Early this evening (New Year's Eve), I arrived home after letting my employees leave early for the day. I stayed on a bit because it is only after the hundreds stream home that I have time to catch up on the introverted tasks that need to be done. (If I were to change my open-door policy, I might get more of that kind of task done during the day; however, on the other hand, it might make no difference at all because many employees think that "open door" policy means "open the door.")
The kinds of things I am dealing with at work these days, as I explained in last week's Thankful Thursday post, are highly visible and highly challenging. To build a new office with various programs, managers, and employees in other states in a matter of one month is nigh onto impossible, but there is no option to fail. The work we are doing is in direct support of the US government efforts to bring peace in place of war. God has blessed me incredibly in putting me in this job and insisting that I stay in it. Now I understand perhaps why: with my many languages and experience in working in 23 countries, including the Middle East, I can bring some expertise to the process. In return, it is such a reward to be among those watching peace develop before the rest of the world sees it. (See my post on the wonder of being in the Soviet Union during the Cold War and perhaps contributing just a tiny bit to changes in that country.)
At my office (perhaps I should say offices, since I travel from one site to another routinely), I deal with the world at large, the international scene, the big cities, the places where one often ends up alone in a crowd, where interactions and relations are highly formal and formularized. (Of course, I do have close friends in the various places where I have lived and worked and a warm working relationship with most of my employees. Nonetheless, the mindset is big picture, process, strategic thinking, and impersonal implementation of programs.)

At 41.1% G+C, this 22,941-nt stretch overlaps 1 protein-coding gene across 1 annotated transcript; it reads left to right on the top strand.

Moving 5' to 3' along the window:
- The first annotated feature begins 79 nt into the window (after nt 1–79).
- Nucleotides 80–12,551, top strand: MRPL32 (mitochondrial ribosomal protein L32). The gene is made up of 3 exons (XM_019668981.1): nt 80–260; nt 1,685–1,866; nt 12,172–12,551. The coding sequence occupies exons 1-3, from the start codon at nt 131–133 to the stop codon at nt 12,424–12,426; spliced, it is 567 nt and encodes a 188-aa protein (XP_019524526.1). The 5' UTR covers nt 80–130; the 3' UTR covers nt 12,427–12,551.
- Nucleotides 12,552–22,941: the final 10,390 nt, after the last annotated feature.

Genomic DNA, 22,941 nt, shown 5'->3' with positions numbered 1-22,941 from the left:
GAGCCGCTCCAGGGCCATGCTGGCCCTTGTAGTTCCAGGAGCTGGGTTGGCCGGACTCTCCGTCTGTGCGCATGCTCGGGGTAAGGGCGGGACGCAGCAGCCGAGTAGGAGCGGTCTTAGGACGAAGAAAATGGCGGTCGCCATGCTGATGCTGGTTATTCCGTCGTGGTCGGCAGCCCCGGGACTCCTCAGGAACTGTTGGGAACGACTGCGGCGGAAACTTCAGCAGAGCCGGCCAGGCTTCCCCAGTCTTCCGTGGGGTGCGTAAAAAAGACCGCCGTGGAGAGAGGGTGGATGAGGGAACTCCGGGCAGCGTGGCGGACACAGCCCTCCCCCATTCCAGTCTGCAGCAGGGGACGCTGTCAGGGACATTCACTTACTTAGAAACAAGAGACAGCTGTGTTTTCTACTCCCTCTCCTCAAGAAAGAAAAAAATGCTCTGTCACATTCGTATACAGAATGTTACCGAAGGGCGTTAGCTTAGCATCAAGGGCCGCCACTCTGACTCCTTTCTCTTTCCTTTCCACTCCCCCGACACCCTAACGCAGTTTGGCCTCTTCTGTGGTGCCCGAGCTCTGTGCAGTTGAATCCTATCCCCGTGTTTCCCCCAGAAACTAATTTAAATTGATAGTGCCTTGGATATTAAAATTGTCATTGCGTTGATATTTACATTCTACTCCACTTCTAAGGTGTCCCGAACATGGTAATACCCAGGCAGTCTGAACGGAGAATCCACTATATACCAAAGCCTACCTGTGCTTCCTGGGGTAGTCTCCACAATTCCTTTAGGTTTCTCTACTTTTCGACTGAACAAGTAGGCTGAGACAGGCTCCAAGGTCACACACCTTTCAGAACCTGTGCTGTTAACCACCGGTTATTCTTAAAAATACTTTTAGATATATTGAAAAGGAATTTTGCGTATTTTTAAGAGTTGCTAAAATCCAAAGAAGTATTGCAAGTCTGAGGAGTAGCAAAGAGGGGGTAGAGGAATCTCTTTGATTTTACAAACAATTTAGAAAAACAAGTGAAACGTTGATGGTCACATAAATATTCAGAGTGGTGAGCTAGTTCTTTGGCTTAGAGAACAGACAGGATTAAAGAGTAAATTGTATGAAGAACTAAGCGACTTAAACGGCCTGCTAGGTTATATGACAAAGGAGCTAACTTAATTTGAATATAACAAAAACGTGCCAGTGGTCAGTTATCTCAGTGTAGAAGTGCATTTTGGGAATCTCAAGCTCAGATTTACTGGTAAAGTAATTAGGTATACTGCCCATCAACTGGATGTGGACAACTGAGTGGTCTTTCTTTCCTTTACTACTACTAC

When I come home to San Ignatio, however, I enter an entirely different life. More than being in a different world, my whole life changes. I drove off the local road entering town and turned into the parking lot where we have our only set of stores, driving past the sign at the edge of town that says "Welcome to History." That sign about sums up our town; we still speak Spanish, we still attend daily Masses at the mission, we still very simply and supportively -- or at least, that is how I imagine people lived here 200 years ago.
I parked in front of the post office, which is a small wooden building with a wooden sign -- we are too small a town to merit home mail delivery. After picking up our mail, I called Donnie to see if he would like to order dinner from Pizza Factory, which is next door to the post office, while I went into the small grocery story, The Windmill Market, a few steps across the parking lot from the Pizza Factory, to pick up some dessert and small items for tomorrow. Yes, he wanted to do that, and so he called in the order.
As I stood in line at The Windmill Market about 15 minutes later, the Pizza Factory manager, one cucumber in hand, jumped into line in front of me. "Hi, Steve," I said, yielding room to him.